Jan 10, 2024

The Sexy CFMoto Papio XO Cafe Racer Is America

Called the Papio SS and CL, these motorcycles have received the green flag for an American launch

Think mini bikes in America, and Honda is easily the first name that comes to mind. It has dominated the segment, with an extensive small bike lineup comprising names like the Grom, Monkey, and Navi. But CFMoto is trying to change that now. The Chinese bikemaker is ready to expand its 125cc Papio lineup in the States with two new 125cc mini bikes.

To jog your memory, the Chinese bikemaker launched the Papio here in 2022. Then, it introduced a Papio Racer and a Papio Trail version in China this year which we said could arrive as 2024 models in ‘Murica. That’s exactly what’s happening, as confirmed by EPA and CARB filings.

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According to the filings, the Papio XO Racer will come to America rebadged as the Papio SS. A move that makes total sense, considering CFMoto’s entire sport bike lineup bears the ‘SS’ tag here–be it the popular 450SS or the 250SS. What does the SS badge bring, you ask? Well, plenty to tickle your belly.

The most obvious change is the overhauled aesthetic. Unlike the standard Papio, the SS boasts a cafe racer aesthetic. You get dual-LED headlights up top, bejeweled into a sporty half-fairing. The latter also wears a small tinted windscreen and sleek, vertical LED turn signals to enhance the attention to detail.

Our favorite bit, though, is the tail end. Credit here goes to the underseat exhaust that reminds us of the iconic 600cc supersports of yore. Not to mention, it’s a rare sight on a mini moto. Other noteworthy details include a belly pan, three-spoke alloy wheels, and a split saddle, just like sport bikes.

Once you hop on, the Papio SS greets you with a clip-on handlebar and slightly rear-set footpegs. These ensure a comparatively sportier riding triangle than the naked Papio. You’ll also appreciate the semi-digital instrument cluster and bar-end mirrors. The display shows gear position, RPM, time, and fuel level.

Like the cafe racer, the Papio Trail will be renamed Papio CL in America. Again, it’s a moniker CFMoto already uses in America for its neo-retro scrambler, the 700 CL-X. Coming to the motorcycle, CL is essentially a Papio with some adventure flavor. You get the same set of round LEDs up top, sans the sporty fairing or windscreen. The fender is mounted right under the headlight to mimic motocross bikes, just like the fork-mounted guards.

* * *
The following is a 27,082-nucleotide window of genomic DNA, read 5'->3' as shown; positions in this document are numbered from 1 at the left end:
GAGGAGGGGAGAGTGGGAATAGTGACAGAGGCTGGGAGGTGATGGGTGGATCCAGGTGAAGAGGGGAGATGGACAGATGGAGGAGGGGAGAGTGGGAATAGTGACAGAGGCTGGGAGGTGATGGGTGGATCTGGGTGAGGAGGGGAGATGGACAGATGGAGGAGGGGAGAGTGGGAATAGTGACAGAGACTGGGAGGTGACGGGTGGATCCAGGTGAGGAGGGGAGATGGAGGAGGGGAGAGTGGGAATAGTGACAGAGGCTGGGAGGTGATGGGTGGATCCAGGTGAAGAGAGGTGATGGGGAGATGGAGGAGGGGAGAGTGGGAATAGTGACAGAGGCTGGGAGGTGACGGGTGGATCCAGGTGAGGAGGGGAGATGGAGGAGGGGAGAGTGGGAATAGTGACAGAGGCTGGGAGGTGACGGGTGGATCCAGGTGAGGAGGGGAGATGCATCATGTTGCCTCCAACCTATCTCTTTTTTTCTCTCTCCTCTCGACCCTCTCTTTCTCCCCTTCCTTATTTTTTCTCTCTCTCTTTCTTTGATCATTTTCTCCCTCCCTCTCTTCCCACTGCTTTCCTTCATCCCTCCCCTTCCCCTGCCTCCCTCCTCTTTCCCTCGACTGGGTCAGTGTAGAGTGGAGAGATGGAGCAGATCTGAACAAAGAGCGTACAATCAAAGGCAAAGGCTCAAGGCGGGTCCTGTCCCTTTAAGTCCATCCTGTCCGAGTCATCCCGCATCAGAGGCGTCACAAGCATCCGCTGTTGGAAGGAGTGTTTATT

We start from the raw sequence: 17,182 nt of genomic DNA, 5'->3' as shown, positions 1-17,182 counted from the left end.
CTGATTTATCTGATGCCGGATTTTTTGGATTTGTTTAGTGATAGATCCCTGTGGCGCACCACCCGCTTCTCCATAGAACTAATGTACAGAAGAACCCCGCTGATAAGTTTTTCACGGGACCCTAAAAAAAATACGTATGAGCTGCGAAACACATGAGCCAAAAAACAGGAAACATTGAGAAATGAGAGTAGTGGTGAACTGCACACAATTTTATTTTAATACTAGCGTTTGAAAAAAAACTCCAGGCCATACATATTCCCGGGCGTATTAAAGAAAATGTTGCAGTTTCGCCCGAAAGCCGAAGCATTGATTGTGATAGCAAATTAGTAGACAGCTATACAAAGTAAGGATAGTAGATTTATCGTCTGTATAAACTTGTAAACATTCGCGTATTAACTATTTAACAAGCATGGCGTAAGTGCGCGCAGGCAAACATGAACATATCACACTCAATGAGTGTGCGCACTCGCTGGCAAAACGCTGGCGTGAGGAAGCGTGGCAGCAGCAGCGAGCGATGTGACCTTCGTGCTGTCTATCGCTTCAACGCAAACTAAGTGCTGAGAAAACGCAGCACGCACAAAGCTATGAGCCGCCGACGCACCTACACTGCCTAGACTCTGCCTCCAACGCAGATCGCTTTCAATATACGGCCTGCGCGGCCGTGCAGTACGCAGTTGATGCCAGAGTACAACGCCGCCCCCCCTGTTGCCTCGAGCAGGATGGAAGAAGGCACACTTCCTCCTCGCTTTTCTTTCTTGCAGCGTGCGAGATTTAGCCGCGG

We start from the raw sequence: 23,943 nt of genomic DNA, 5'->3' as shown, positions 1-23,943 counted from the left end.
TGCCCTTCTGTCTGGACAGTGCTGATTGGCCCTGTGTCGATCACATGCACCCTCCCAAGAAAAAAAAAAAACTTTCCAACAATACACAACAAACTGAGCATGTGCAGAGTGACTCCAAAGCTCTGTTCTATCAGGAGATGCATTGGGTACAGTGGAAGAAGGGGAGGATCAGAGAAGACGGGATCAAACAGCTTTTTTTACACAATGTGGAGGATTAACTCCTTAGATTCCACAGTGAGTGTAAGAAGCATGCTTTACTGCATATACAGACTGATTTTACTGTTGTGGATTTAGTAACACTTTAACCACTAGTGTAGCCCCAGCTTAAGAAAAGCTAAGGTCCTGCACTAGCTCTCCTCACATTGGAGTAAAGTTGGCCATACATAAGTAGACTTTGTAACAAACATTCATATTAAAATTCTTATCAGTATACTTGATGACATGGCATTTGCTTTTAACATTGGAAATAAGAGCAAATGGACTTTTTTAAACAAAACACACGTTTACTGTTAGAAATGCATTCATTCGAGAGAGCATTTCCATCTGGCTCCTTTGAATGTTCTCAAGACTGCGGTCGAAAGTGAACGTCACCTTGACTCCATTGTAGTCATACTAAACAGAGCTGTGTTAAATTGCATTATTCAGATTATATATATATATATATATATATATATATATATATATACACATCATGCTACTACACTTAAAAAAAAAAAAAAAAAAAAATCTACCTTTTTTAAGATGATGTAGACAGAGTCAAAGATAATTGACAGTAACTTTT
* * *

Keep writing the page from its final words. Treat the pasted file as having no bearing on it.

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Another noteworthy difference here is the single-piece saddle and a tall handlebar in place of the SS’ clip-on setup. Same goes for the conventional mirrors (unlike the bar-end ones). The latter half is more or less reminiscent of the SS, though, as you get the same underseat exhaust and tail lamp. The digi-analog instrument cluster is the same too.

Regardless of the differences, the two Papio versions have the same mechanicals. The EPA and CARB filings confirm both employ a 126cc air-cooled fuel-injected single-cylinder engine that produces 9.4 horsepower (at 8,250 RPM). The output is the same as the on-sale Papio but it arrives 250 RPM earlier, courtesy of the new exhaust. The weight is identical for the trio, so the two newbies should feel punchier than the base model. That said, the output is marginally lower than the near-10-HP Grom.

Under the skin, the CL and SS have a tubular steel chassis, sprung on upside-down forks and monoshock. This is paired with 12-inch wheels, slowed down by 220 mm and 190 mm disc brakes front and rear. Here are some other details you should know:

Given all the updates over the Papio, the SS and CL versions will certainly command a higher MSRP than the standard offering’s $2,999 figure. The variants cost ~10 percent more than the STD model in China, so based on that, we think they’d sell for between $3,300 and $3,500 in America. If so, they will undercut all Honda mini motos like the Grom, Super Cub, Monkey, and Trail 125 by a decent chunk. The only exception will be the uber-cheap $1,807 Navi. The said MSRP would also put it right in the crosshairs of the Benelli TNT 135 and the Kawasaki Z125 Pro.

Punya is an avid motorcyclist who's always up for a ride to the canyons or the racetrack. He insists his riding skills are better than his writing skills, even though he's worked with some world-renowned automotive websites.

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